Gaston Gallimard, although not among the initial founders in 1909, emerged very soon after, when it became apparent that the magazine needed someone to handle the financial side. Gaston, as everyone called him even in those more formal days, proved to be perfect for the job, since he had two attributes rarely found together: a business sense and an acute and discriminating literary flair. It was Gaston, together with the young Jacques Rivière, the NRF’s first real editor, who told Gide that he had made a serious misjudgment in refusing Proust’s Du Côté de Chez Swann for the fledgling Editions de la NRF, the book publishing division, which was founded in 1919 and took the name of Librairie Gallimard in 1919. Proust talked too much about duchesses for Gide’s taste, and any book dedicated to the editor of Le Figaro had no place in the NRF’s catalogue as far as Gide was concerned.

Proust, who had hoped to be published by the NRF not least because he found that life would be “simple and charming” with Gaston as his publisher, took the book to Bernard Grasset and paid him to print it. With Rivière’s help, Gaston succeeded in convincing Gide to accept Proust after all. He was then obliged to buy up all of the copies in stock of Du Côté de Chez Swann from Grasset and paste in the NRF’s logo over Grasset’s: a copy of this edition features in the exhibition, as does the very first volume published in 1911 by the Editions de la Nouvelle Revue Française, Paul Claudel’s L’Otage. Also on display are the magazines layout and design variations before the designers finally arrived at what has ever since been the standard, instantly recognizable Gallimard format, impeccably elegant in its austerity.

Jacques Rivière brought the novel Le Grand Meaulnes, by his brother-in-law Alain Fournier, to the Editions de la NRF. Unfortuntately, Fournier was one of the victims of World War I, a cataclysm that Gaston Gallimard, who had an avant-garde aversion to war at a time when even most intellectuals blindly embraced the colors, went to great lengths to avoid participating in. The much-admired Rivière was open to the currents of the post-1918 period and brought the young Dadaists, notably André Breton and Louis Aragon, into the NRF before himself dying of typhus in 1925. The subtle Jean Paulhan, Rivière’s secretary, succeeded him as editor after his death. Paulhan had been a comrade-in-arms of the Dadaists, who evolved by the early 1920s into Surrealists. Like so many, Paulhan quarreled with André Breton, who challenged him to a duel after the NRF published a review by Paulhan, writing under the pseudonym of Jean Guérin, which displeased the Pope of Surrealism. Postcards, on view here, were exchanged and seconds chosen, but the duel was never fought.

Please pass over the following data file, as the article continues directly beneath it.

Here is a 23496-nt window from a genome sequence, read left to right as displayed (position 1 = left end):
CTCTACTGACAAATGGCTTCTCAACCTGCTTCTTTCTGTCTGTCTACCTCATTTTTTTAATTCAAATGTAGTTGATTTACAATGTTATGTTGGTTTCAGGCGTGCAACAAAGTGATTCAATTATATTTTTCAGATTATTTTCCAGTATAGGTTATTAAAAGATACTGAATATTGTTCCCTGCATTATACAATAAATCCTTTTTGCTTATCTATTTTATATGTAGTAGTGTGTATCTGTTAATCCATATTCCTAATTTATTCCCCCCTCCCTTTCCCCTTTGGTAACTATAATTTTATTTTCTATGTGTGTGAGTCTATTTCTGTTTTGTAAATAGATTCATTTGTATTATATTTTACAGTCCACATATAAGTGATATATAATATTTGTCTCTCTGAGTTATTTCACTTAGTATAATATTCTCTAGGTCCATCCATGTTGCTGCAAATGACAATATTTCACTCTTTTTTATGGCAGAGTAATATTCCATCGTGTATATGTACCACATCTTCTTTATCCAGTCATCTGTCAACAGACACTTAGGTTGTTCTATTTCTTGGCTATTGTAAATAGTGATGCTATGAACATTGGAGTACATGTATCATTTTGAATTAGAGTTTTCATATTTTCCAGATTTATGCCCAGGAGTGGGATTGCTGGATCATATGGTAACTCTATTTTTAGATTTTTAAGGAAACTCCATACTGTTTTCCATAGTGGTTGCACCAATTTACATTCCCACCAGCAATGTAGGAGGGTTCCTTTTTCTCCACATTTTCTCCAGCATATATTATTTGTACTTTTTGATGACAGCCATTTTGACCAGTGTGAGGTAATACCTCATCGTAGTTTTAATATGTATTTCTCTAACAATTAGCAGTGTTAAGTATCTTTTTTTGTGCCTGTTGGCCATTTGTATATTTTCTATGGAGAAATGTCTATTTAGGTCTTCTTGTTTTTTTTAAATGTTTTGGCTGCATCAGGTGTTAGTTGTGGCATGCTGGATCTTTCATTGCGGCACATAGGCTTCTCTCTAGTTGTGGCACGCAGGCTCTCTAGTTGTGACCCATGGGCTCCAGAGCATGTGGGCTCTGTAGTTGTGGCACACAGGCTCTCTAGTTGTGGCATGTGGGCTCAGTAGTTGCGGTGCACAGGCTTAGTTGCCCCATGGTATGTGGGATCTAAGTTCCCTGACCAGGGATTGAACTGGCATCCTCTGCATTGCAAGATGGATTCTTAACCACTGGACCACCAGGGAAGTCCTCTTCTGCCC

The exhibition includes Paulhan’s famous sketch, in his singular and beautifully legible handwriting, for an NRF prospectus advising readers not to throw away, tear up or burn “the manuscripts, diaries, letters, essays and poems of youth that clutter your attic, but instead send them to the NRF… That political rarity, a “genuine democrat,” as the exhibition calls him, Paulhan was the incarnation of the NRF founders’ nonsectarian spirit. The political climate of the 1980s was marked by sharp political divisions between left and right, but Paulhan remained true to the magazine’s ideal of political neutrality and literary excellence, and had to endure sniping from both sides.